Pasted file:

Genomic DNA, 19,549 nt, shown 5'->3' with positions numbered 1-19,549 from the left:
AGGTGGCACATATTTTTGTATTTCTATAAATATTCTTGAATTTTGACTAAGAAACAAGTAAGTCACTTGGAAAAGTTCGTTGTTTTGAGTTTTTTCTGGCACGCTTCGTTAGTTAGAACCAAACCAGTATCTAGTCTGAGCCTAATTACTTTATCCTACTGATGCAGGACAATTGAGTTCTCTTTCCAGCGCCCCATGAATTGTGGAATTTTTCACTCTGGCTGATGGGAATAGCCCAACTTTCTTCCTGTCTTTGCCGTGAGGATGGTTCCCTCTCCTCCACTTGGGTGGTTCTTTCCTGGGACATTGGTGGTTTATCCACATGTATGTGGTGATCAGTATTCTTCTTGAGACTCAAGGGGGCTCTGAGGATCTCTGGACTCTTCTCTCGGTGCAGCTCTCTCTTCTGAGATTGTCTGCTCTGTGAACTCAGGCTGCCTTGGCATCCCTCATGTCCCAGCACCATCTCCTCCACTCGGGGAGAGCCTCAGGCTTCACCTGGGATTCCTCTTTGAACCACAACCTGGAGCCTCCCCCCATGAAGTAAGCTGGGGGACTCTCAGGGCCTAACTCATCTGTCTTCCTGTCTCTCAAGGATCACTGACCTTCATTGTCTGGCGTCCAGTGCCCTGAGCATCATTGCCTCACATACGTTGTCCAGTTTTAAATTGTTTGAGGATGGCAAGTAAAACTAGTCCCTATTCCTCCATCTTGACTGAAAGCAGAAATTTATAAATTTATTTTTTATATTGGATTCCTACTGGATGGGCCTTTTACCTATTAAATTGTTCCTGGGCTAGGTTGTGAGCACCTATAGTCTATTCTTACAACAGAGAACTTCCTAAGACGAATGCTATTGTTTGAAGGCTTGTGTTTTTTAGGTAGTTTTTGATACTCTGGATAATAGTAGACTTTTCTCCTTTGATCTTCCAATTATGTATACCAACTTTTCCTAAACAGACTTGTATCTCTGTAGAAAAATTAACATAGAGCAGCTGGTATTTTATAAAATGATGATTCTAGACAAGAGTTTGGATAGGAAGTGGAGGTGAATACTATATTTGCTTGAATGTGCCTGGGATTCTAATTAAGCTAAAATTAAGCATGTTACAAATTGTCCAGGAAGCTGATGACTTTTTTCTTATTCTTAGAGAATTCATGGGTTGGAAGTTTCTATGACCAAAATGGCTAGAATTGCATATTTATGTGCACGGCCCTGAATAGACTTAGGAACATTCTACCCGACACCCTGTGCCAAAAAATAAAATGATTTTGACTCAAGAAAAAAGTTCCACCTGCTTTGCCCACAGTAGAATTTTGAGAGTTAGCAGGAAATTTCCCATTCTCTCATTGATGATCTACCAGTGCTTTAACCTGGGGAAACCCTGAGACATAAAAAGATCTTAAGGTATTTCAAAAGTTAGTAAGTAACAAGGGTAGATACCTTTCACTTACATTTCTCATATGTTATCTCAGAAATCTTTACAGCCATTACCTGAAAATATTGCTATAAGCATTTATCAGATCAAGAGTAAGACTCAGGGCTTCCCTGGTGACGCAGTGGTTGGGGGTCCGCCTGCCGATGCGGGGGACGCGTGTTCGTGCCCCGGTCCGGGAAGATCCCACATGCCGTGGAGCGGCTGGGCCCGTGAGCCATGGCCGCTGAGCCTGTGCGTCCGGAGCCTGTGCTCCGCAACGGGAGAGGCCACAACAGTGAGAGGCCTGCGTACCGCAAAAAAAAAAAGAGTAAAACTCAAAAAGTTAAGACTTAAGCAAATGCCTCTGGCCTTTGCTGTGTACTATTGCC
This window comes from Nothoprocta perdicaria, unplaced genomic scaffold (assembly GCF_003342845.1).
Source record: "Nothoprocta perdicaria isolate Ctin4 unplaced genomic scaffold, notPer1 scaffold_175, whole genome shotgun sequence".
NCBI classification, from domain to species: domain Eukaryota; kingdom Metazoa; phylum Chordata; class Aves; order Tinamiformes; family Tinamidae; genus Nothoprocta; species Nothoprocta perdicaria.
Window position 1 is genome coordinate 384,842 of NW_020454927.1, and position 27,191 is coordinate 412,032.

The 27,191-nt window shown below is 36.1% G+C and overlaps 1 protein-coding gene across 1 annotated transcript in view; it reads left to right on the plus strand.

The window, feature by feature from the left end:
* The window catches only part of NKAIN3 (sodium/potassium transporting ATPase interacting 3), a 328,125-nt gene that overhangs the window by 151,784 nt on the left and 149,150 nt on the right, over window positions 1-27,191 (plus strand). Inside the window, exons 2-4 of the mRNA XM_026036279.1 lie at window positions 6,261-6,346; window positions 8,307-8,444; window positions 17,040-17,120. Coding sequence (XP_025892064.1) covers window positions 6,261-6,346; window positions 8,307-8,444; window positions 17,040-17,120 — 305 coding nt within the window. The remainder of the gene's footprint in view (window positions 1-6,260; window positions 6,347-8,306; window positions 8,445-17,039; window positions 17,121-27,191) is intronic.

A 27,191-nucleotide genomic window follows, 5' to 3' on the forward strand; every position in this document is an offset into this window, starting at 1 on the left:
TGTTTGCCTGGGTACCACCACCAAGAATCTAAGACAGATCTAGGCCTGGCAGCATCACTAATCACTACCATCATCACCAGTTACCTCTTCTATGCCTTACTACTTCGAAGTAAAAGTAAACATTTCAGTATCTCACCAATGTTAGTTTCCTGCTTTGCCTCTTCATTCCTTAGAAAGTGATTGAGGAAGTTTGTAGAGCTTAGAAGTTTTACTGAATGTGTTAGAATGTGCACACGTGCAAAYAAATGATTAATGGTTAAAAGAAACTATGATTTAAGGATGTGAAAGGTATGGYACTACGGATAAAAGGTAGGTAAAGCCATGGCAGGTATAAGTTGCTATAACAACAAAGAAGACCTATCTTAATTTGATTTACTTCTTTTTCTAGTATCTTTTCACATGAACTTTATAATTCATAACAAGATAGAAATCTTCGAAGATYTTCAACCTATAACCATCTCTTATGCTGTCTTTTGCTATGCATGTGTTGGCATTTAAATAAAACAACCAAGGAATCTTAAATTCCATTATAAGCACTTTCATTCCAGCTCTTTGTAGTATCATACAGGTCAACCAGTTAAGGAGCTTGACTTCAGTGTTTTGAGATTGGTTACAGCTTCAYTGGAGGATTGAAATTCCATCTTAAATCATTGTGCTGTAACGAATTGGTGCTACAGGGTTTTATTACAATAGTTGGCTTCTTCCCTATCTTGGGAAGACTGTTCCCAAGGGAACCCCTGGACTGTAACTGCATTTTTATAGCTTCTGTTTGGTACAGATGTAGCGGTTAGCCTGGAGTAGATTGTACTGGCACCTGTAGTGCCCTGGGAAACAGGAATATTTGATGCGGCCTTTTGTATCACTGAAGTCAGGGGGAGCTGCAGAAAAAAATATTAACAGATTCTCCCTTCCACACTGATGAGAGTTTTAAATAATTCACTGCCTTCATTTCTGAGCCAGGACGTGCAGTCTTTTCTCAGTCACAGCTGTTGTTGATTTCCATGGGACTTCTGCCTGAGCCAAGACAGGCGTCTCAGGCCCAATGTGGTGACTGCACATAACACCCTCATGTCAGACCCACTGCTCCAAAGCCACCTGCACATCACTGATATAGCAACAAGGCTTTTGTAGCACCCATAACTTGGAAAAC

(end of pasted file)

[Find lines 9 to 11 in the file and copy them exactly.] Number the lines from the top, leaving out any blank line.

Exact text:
* The window catches only part of NKAIN3 (sodium/potassium transporting ATPase interacting 3), a 328,125-nt gene that overhangs the window by 151,784 nt on the left and 149,150 nt on the right, over window positions 1-27,191 (plus strand). Inside the window, exons 2-4 of the mRNA XM_026036279.1 lie at window positions 6,261-6,346; window positions 8,307-8,444; window positions 17,040-17,120. Coding sequence (XP_025892064.1) covers window positions 6,261-6,346; window positions 8,307-8,444; window positions 17,040-17,120 — 305 coding nt within the window. The remainder of the gene's footprint in view (window positions 1-6,260; window positions 6,347-8,306; window positions 8,445-17,039; window positions 17,121-27,191) is intronic.

A 27,191-nucleotide genomic window follows, 5' to 3' on the forward strand; every position in this document is an offset into this window, starting at 1 on the left:
TGTTTGCCTGGGTACCACCACCAAGAATCTAAGACAGATCTAGGCCTGGCAGCATCACTAATCACTACCATCATCACCAGTTACCTCTTCTATGCCTTACTACTTCGAAGTAAAAGTAAACATTTCAGTATCTCACCAATGTTAGTTTCCTGCTTTGCCTCTTCATTCCTTAGAAAGTGATTGAGGAAGTTTGTAGAGCTTAGAAGTTTTACTGAATGTGTTAGAATGTGCACACGTGCAAAYAAATGATTAATGGTTAAAAGAAACTATGATTTAAGGATGTGAAAGGTATGGYACTACGGATAAAAGGTAGGTAAAGCCATGGCAGGTATAAGTTGCTATAACAACAAAGAAGACCTATCTTAATTTGATTTACTTCTTTTTCTAGTATCTTTTCACATGAACTTTATAATTCATAACAAGATAGAAATCTTCGAAGATYTTCAACCTATAACCATCTCTTATGCTGTCTTTTGCTATGCATGTGTTGGCATTTAAATAAAACAACCAAGGAATCTTAAATTCCATTATAAGCACTTTCATTCCAGCTCTTTGTAGTATCATACAGGTCAACCAGTTAAGGAGCTTGACTTCAGTGTTTTGAGATTGGTTACAGCTTCAYTGGAGGATTGAAATTCCATCTTAAATCATTGTGCTGTAACGAATTGGTGCTACAGGGTTTTATTACAATAGTTGGCTTCTTCCCTATCTTGGGAAGACTGTTCCCAAGGGAACCCCTGGACTGTAACTGCATTTTTATAGCTTCTGTTTGGTACAGATGTAGCGGTTAGCCTGGAGTAGATTGTACTGGCACCTGTAGTGCCCTGGGAAACAGGAATATTTGATGCGGCCTTTTGTATCACTGAAGTCAGGGGGAGCTGCAGAAAAAAATATTAACAGATTCTCCCTTCCACACTGATGAGAGTTTTAAATAATTCACTGCCTTCATTTCTGAGCCAGGACGTGCAGTCTTTTCTCAGTCACAGCTGTTGTTGATTTCCATGGGACTTCTGCCTGAGCCAAGACAGGCGTCTCAGGCCCAATGTGGTGACTGCACATAACACCCTCATGTCAGACCCACTGCTCCAAAGCCACCTGCACATCACTGATATAGCAACAAGGCTTTTGTAGCACCCATAACTTGGAAAAC